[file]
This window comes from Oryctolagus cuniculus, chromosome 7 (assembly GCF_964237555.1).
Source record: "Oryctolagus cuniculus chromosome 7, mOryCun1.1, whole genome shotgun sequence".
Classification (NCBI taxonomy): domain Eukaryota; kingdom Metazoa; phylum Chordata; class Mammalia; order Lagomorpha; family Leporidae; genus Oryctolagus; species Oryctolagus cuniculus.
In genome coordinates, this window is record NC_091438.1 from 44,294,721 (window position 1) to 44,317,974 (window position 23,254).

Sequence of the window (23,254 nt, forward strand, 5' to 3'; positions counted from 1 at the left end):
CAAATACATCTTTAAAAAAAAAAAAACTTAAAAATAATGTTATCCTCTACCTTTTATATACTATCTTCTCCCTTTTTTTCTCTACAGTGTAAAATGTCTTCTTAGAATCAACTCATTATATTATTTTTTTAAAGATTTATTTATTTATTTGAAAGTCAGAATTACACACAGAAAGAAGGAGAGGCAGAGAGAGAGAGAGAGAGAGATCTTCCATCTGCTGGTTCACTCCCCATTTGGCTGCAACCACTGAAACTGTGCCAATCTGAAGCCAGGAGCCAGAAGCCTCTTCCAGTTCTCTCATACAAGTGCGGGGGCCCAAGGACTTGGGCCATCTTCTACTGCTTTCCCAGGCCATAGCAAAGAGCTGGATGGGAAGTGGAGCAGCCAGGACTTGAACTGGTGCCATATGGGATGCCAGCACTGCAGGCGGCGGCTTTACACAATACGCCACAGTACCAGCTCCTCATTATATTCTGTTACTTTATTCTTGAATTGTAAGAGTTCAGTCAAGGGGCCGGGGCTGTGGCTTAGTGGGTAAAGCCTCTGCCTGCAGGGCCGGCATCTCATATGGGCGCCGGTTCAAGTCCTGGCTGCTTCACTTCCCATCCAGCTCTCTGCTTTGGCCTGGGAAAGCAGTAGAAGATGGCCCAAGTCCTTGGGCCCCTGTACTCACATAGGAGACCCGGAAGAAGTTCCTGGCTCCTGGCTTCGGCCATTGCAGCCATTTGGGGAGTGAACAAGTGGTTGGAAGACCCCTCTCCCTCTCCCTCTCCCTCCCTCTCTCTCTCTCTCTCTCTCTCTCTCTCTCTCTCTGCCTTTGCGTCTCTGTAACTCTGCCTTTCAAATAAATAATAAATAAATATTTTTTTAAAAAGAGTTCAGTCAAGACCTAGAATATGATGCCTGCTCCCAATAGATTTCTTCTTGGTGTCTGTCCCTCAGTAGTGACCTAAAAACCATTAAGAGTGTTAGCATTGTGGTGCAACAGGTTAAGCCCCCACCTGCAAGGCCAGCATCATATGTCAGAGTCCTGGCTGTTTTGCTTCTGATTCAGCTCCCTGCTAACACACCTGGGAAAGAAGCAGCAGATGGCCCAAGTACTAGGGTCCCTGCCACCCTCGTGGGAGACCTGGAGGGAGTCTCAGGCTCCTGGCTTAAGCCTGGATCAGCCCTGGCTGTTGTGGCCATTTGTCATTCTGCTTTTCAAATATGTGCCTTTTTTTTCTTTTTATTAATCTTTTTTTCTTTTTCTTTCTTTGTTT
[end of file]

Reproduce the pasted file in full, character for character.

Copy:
This window comes from Oryctolagus cuniculus, chromosome 7 (assembly GCF_964237555.1).
Source record: "Oryctolagus cuniculus chromosome 7, mOryCun1.1, whole genome shotgun sequence".
Classification (NCBI taxonomy): domain Eukaryota; kingdom Metazoa; phylum Chordata; class Mammalia; order Lagomorpha; family Leporidae; genus Oryctolagus; species Oryctolagus cuniculus.
In genome coordinates, this window is record NC_091438.1 from 44,294,721 (window position 1) to 44,317,974 (window position 23,254).

Sequence of the window (23,254 nt, forward strand, 5' to 3'; positions counted from 1 at the left end):
CAAATACATCTTTAAAAAAAAAAAAACTTAAAAATAATGTTATCCTCTACCTTTTATATACTATCTTCTCCCTTTTTTTCTCTACAGTGTAAAATGTCTTCTTAGAATCAACTCATTATATTATTTTTTTAAAGATTTATTTATTTATTTGAAAGTCAGAATTACACACAGAAAGAAGGAGAGGCAGAGAGAGAGAGAGAGAGAGATCTTCCATCTGCTGGTTCACTCCCCATTTGGCTGCAACCACTGAAACTGTGCCAATCTGAAGCCAGGAGCCAGAAGCCTCTTCCAGTTCTCTCATACAAGTGCGGGGGCCCAAGGACTTGGGCCATCTTCTACTGCTTTCCCAGGCCATAGCAAAGAGCTGGATGGGAAGTGGAGCAGCCAGGACTTGAACTGGTGCCATATGGGATGCCAGCACTGCAGGCGGCGGCTTTACACAATACGCCACAGTACCAGCTCCTCATTATATTCTGTTACTTTATTCTTGAATTGTAAGAGTTCAGTCAAGGGGCCGGGGCTGTGGCTTAGTGGGTAAAGCCTCTGCCTGCAGGGCCGGCATCTCATATGGGCGCCGGTTCAAGTCCTGGCTGCTTCACTTCCCATCCAGCTCTCTGCTTTGGCCTGGGAAAGCAGTAGAAGATGGCCCAAGTCCTTGGGCCCCTGTACTCACATAGGAGACCCGGAAGAAGTTCCTGGCTCCTGGCTTCGGCCATTGCAGCCATTTGGGGAGTGAACAAGTGGTTGGAAGACCCCTCTCCCTCTCCCTCTCCCTCCCTCTCTCTCTCTCTCTCTCTCTCTCTCTCTCTCTCTGCCTTTGCGTCTCTGTAACTCTGCCTTTCAAATAAATAATAAATAAATATTTTTTTAAAAAGAGTTCAGTCAAGACCTAGAATATGATGCCTGCTCCCAATAGATTTCTTCTTGGTGTCTGTCCCTCAGTAGTGACCTAAAAACCATTAAGAGTGTTAGCATTGTGGTGCAACAGGTTAAGCCCCCACCTGCAAGGCCAGCATCATATGTCAGAGTCCTGGCTGTTTTGCTTCTGATTCAGCTCCCTGCTAACACACCTGGGAAAGAAGCAGCAGATGGCCCAAGTACTAGGGTCCCTGCCACCCTCGTGGGAGACCTGGAGGGAGTCTCAGGCTCCTGGCTTAAGCCTGGATCAGCCCTGGCTGTTGTGGCCATTTGTCATTCTGCTTTTCAAATATGTGCCTTTTTTTTCTTTTTATTAATCTTTTTTTCTTTTTCTTTCTTTGTTT